"Nothing positive -- not a positive reaction. He was extremely upset," said Pelle.
He sought refuge with the family of his best friend, Jessica Oglesby, whose parents, Amy and John, already had six kids and yet welcomed Pelle with open arms.
"He didn't have the support necessary to help him do what he really wanted to do," said Amy Oglesby.
"Which was?" Spencer asked.
"Was to have the children remove -- removed from their father's care," Oglesby replied. "And he asked for my help. And I helped him."
Pelle then turned to the courts, beginning a vicious tug of war over custody of his siblings and eventually winning.
"So they were removed from my dad's care. And they lived with a series of, essentially, family friends," said Pelle.
A victory for Pelle, but the war was far from over. His dad sued him for those treasured scrapbooks. Pelle fought back with a wrongful death suit, holding his father responsible for his mother's death.
That meant Pelle's lawyers, could question Johnny Wall, directly, and under oath:
Attorney Margaret Olsen: Have you ever told anyone that you would be better off if Uta was dead?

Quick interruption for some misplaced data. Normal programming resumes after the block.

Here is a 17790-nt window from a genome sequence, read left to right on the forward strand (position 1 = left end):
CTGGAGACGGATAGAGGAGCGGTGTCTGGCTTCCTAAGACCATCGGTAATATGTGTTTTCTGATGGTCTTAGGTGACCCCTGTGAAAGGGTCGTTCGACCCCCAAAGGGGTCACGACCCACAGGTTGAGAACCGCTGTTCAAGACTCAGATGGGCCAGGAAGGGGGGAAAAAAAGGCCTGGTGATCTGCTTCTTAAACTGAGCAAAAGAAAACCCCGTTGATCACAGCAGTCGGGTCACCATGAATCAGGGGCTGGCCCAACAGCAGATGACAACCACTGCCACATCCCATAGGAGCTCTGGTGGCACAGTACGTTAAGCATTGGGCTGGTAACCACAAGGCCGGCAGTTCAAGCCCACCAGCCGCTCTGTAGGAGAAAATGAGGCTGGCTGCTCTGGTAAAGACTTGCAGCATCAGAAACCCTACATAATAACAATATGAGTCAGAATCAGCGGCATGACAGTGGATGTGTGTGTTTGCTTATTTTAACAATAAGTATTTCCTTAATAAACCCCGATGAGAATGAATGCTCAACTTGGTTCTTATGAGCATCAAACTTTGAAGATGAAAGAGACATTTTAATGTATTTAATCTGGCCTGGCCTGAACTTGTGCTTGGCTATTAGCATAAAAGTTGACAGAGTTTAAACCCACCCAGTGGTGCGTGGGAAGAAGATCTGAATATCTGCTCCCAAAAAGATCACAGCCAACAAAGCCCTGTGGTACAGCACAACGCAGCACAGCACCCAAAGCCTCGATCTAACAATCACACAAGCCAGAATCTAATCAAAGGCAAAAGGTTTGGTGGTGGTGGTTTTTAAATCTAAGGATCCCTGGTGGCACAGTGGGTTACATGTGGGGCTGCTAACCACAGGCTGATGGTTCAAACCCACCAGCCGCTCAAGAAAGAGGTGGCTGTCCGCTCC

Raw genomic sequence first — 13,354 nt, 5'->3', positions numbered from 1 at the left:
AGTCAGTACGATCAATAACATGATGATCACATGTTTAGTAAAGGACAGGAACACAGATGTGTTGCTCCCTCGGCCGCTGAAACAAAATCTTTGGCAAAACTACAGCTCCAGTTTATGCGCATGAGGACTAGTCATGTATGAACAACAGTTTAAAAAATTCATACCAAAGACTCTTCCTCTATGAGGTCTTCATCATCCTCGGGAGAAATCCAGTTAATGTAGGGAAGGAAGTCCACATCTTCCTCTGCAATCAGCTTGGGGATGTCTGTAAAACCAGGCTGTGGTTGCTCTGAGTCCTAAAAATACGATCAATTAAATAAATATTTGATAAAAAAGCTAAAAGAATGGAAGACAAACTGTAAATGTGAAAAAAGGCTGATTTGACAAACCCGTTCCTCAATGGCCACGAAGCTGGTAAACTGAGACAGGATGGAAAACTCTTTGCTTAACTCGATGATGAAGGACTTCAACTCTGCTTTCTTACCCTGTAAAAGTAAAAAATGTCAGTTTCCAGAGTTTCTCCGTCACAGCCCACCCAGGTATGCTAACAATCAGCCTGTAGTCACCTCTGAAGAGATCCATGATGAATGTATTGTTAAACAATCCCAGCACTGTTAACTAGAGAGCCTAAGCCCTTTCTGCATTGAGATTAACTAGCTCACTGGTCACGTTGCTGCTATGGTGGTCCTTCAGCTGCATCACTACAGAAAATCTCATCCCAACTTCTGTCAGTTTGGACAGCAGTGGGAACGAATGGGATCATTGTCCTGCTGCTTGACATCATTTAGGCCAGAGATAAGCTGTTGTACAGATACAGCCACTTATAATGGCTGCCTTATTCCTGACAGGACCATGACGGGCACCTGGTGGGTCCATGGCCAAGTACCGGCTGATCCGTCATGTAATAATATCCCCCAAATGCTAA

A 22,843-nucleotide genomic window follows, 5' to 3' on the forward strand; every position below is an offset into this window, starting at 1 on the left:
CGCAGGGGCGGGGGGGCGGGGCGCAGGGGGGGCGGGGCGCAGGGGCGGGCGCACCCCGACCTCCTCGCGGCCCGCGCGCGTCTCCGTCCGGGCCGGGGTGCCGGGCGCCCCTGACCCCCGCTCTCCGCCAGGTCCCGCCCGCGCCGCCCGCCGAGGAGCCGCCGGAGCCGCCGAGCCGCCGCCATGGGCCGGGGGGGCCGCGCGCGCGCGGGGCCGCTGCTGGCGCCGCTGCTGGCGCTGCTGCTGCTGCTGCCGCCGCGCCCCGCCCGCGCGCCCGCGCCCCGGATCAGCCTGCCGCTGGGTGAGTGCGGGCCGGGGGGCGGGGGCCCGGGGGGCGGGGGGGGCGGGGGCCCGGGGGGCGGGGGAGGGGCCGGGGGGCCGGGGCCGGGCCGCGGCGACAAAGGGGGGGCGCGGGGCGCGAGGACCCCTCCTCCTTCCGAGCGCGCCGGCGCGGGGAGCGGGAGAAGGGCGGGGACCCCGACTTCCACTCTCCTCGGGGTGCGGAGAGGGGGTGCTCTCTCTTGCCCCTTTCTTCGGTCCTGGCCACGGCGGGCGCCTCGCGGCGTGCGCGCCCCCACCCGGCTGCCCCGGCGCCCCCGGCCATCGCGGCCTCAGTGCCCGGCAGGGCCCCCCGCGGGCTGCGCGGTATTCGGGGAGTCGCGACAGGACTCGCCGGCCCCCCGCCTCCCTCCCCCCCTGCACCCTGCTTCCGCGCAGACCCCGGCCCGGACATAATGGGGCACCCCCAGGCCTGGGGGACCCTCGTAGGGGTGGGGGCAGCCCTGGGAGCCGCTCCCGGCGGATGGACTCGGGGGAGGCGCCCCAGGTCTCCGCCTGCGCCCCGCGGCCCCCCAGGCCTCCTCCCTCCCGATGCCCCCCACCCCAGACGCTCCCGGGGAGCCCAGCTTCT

Johnny Wall: No, that wouldn't be true.
Johnny Wall: But don't you think I'd remember if I went over to her house?
Detective Ita: Apparently not. You don't remember a lot of things...
But 18 months later, in a deposition for Pelle's suit, it was much better.
"I don't know why she was there. I think she was probably looking for something," Wall stated.
He now told an elaborate story about discovering Uta in his house in the early morning hours of the day she died:
Margaret Olsen: Can you tell me what was in your house that Uta may have wanted?
Johnny Wall: An old coffee bag.
"Coffee bags?" Spencer asked Metos.
"Well, coffee bags because she had told him previously that she had put some substance in one -- in the coffee that caused his second ex-wife to have a miscarriage," he explained.
"Run that by me again?" Spencer asked quizzically.
"Yeah. And - and [laughs] I don't know why he said that," Metos said. "That's what he said in the deposition. And that's - and -- and, again, that was speculation on his part."
The problem is the miscarriages were in 2008, three years before Uta died. And Johnny's then-wife said she never even drank coffee when she was pregnant.